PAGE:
July 27, 2023: The data sources I was using for this site are no longer being updated. The only remaining sources seem to be sewage data; CDC has it https://covid.cdc.gov/covid-data-tracker/#wastewater-surveillance but it’s all relative (Covid levels in sewage versus the highest at any point at that site, but sites came online at different times). Biobot Analytics has data on absolute numbers through time (as well as variants) https://biobot.io/data/covid-19 but they no longer have freely accessible raw data. Even hospitals release data only sporadically and incompletely now. I might poke around later to see what’s available but for now I’m not updating this site.
The purpose of this is to gather information on how the covid-19 pandemic is progressing in East TN. There are good sites that have info on the pandemic generally across the US and world, but Tennessee as well as local entities put out info that is not captured by these sites.
I am mostly doing this for my own curiosity as a parent in Oak Ridge, TN; though I work in science, I don’t work in epidemiology. Thus, I’m not doing any calculations of future spread, etc. – I’m taking published datasets and plotting them. For datasets that are presented as current conditions but do not have a history, I take a copy of them (usually every six hours) to be able to plot how they change over time.
Use the menu above for information on vaccinations, conditions in schools, and more. This site was last updated on 10:49 AM on Thursday August 24, 2023, though many data sources have a lag of a week or more.
As of the last time the data were updated, the 19 regional hospitals around Knoxville had only 18 ICU beds available of 301 total, based on info from the Knox County Health Department.
As of Sat, Mar 04, 2023, 29,225 people have died from covid in Tennessee.
To get a vaccine to protect others and yourself, go to https://www.vaccines.gov/.
The CDC provides two different ways of summarizing covid in a community:
These plots show community spread: how covid is moving through our communities and infecting people, not the effect this has on the healthcare system. The main thing to focus on is the color, though I am plotting the test positivity rate on the y axis (the plots below these show the rise in number of people with new cases per week for similar dates). It may feel hard to distinguish red from orange, but that is largely due to how little orange there is – it’s nearly all red (other people have now started adding purples for even higher spread, but I am sticking with CDC’s palette).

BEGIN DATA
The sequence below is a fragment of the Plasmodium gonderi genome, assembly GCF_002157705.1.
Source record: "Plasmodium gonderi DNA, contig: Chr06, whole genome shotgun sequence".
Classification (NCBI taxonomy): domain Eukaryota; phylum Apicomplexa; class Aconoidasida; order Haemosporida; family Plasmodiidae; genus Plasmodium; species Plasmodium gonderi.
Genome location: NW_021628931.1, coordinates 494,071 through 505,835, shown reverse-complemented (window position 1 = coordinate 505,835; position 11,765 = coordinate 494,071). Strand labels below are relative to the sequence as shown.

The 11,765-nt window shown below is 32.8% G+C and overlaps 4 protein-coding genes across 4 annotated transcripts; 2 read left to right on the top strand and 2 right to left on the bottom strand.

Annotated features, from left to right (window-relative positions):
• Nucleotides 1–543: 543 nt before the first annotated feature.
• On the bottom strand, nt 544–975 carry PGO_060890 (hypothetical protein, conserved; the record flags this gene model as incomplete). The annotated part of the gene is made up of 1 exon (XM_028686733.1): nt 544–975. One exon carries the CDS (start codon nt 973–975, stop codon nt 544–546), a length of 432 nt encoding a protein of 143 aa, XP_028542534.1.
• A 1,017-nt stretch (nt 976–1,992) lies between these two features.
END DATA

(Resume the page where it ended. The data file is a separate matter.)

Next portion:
The above plots area about spread of the disease in communities; the plots below are about how at risk the health care system is (see this NPR story). We can also plot using the (Feb 2022) guidelines from the CDC for low, medium, high community level; I’ve also recalculated past data so we can see how it would apply then.
Here are the percent of tests positive, averaged over a week.
Here are the deaths over time associated with covid in East TN (excluding Dec 22, 2021, when there seems to be an error in the state’s death records).
A high level overview of the pandemic in Tennessee as a whole (using Tennessee’s definitions of groups):
|Category||Group||Positive Covid Test||Covid Death||At Least One Vaccination||Fully Vaccinated|
|Race||American Indian or Alaska Native||1/8||1/1111|
|Race||Black or African American||1/3||1/250||43.5%||38.3%|
|Race||Native Hawaiian or Other Pacific Islander||1/3||1/526|
|Ethnicity||Not Hispanic or Latino||1/4||1/244||56.6%||52.1%|